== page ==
Some time ago, one of my children's first moms mentioned that she thought she had found her own first mom on MySpace. As in, the mother who placed her for adoption when she was a few days old.
I went to look at this woman's page once or twice. Her age was right. The state made sense. She wrote proudly of her children, but never mentioned just how many she has. She had a quote about not living with regrets. Her name was the same, but only if she kept her last name when she married. I don't know what sort of confirmation I expected to find.
Mostly I looked at her picture. "This is my child's grandmother," I thought. "Maybe. Huh."
We embraced open adoption hoping to ease the divisions that adoption imposes, to somehow contain them as fractures instead of breaks. We imagined an overlapping of families and unity between past and present. We didn't expect openness to bring the residue of closed adoption along with it. Family trees, already multiplied by two, further truncated and split. My children, coincidentally both second-generation adoptees, technically have sixteen grandparents* between them. We know fourteen of their names. They have met nine.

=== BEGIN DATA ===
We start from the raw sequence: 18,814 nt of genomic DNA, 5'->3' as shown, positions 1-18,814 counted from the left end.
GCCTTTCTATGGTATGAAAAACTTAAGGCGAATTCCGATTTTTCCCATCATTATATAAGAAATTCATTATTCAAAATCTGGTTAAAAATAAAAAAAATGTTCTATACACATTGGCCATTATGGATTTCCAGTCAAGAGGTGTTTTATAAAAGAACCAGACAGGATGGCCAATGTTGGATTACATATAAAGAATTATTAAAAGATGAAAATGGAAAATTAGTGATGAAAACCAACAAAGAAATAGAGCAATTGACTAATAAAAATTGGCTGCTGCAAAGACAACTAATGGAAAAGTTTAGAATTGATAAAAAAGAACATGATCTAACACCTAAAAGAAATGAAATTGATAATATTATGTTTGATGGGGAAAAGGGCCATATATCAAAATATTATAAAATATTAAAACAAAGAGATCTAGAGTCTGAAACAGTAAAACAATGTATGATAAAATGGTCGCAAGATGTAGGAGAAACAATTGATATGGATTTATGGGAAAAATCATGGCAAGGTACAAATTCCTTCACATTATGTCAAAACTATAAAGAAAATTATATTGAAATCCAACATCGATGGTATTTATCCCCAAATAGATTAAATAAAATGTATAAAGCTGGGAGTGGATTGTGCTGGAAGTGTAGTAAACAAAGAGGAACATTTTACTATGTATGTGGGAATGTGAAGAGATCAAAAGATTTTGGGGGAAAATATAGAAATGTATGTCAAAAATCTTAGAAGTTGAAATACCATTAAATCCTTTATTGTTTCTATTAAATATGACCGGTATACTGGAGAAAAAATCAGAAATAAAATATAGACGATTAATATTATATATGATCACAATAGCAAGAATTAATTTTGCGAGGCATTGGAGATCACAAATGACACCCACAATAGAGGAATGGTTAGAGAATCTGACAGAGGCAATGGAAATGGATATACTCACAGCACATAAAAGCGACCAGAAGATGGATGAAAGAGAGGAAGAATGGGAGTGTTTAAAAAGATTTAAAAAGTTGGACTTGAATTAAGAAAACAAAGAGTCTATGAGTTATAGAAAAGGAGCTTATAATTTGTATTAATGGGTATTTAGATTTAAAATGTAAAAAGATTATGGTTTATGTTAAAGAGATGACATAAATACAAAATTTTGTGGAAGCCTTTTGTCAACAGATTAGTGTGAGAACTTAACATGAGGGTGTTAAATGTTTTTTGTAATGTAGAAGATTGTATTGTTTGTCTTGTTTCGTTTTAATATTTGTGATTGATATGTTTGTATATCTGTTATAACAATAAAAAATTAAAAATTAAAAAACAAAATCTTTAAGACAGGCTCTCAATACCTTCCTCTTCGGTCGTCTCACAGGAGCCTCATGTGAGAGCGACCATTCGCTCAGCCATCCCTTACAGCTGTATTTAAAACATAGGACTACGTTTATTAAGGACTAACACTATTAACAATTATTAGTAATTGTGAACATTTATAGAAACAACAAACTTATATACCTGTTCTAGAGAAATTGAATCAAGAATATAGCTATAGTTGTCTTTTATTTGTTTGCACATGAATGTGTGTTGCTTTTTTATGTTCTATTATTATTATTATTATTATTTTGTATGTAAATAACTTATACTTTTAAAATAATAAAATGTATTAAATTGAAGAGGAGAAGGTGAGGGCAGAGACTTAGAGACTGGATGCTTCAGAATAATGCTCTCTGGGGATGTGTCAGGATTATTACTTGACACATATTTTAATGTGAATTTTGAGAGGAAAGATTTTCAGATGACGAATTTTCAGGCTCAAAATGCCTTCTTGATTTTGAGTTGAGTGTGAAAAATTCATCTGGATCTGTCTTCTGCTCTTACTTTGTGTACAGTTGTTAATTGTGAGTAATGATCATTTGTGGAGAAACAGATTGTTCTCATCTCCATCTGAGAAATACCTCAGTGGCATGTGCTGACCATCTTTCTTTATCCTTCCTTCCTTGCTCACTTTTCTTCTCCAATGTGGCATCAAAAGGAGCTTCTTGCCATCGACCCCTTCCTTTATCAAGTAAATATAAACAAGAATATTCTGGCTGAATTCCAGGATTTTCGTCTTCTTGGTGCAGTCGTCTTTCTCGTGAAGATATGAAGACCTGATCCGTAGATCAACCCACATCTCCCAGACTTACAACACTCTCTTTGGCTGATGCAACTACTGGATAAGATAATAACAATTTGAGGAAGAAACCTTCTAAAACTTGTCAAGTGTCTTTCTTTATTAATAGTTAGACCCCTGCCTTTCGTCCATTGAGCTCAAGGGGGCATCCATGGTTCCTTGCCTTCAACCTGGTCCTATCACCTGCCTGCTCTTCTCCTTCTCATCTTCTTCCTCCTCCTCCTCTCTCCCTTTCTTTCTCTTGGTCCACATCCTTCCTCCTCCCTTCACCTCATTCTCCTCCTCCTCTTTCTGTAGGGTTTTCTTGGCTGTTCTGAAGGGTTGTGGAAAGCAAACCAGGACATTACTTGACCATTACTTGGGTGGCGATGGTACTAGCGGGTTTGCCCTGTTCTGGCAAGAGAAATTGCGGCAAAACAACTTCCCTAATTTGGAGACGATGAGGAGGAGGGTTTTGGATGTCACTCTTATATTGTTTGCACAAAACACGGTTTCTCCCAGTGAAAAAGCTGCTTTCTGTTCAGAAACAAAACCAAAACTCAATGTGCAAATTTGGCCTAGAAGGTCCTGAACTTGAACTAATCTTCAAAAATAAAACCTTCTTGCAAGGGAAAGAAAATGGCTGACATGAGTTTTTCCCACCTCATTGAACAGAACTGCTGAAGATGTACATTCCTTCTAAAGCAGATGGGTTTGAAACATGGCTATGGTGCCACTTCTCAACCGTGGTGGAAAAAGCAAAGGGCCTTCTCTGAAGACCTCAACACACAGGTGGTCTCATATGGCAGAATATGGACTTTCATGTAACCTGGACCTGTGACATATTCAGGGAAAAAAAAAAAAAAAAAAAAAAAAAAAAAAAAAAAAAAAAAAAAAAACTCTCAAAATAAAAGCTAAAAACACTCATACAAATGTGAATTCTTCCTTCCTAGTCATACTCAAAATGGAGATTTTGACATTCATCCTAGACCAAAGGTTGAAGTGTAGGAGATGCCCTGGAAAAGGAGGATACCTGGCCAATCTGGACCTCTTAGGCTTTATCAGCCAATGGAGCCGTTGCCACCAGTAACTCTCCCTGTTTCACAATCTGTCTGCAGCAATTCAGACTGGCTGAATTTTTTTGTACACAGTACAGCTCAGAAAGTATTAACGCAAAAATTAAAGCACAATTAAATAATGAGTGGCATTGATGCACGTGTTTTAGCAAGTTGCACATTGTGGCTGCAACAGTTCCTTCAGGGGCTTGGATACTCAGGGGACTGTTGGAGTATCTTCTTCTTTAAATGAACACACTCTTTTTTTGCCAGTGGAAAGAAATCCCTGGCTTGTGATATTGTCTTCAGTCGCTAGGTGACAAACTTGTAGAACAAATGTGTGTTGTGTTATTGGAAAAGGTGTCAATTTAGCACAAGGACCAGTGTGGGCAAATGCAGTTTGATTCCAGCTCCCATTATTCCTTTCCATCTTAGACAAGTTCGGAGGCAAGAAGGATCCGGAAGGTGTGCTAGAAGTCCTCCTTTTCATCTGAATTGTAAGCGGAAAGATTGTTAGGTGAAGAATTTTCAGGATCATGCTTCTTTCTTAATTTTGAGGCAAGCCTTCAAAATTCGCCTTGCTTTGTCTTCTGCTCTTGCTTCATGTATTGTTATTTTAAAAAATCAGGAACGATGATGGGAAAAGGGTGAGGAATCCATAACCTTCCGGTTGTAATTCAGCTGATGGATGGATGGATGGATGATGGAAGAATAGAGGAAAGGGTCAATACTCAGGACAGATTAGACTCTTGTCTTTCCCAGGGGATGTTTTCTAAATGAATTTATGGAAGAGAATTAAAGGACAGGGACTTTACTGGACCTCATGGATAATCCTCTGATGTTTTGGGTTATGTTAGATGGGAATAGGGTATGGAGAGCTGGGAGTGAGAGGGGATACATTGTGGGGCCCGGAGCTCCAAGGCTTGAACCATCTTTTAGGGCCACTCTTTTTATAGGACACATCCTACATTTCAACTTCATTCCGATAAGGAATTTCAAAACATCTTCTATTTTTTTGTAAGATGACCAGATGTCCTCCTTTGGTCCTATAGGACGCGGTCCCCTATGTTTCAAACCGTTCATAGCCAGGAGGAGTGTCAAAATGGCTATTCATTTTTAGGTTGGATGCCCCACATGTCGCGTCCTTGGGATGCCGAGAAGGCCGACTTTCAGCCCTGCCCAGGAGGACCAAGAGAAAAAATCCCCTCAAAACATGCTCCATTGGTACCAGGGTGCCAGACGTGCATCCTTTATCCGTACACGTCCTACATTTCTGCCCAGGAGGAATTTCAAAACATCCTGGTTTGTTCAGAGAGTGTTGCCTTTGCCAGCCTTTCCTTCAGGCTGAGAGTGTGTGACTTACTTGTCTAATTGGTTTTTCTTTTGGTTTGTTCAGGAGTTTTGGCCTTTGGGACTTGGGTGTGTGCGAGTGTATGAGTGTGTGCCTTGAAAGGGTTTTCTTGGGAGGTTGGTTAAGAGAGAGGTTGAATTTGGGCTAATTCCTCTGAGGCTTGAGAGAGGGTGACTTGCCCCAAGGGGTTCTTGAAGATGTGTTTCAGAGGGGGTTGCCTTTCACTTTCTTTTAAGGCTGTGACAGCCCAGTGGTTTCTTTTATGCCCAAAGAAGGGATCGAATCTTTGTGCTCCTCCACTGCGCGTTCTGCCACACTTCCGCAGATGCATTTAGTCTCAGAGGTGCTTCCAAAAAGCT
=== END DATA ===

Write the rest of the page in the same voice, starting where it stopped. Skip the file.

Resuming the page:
I sometimes imagine writing to this mystery woman smiling up from the scren. "Hello. I may be the adoptive mother of your grandchild through the daughter you placed for adoption..." I never would, of course. I know enough to realize how utterly inappropriate it would be. This is in no way my business. We used to talk about her first parents fairly frequently, but the last time I asked about her search, she cried. So for now I stay quiet.
Instead I click over to the MySpace page again while the rest of my house sleeps. I find it's now set to private. I wish I had copied it while I could.
* My parents (2), T's parents (2), their first dads' parents (2 each), their first moms' adoptive parents (2 each), their first moms' birth parents (2 each)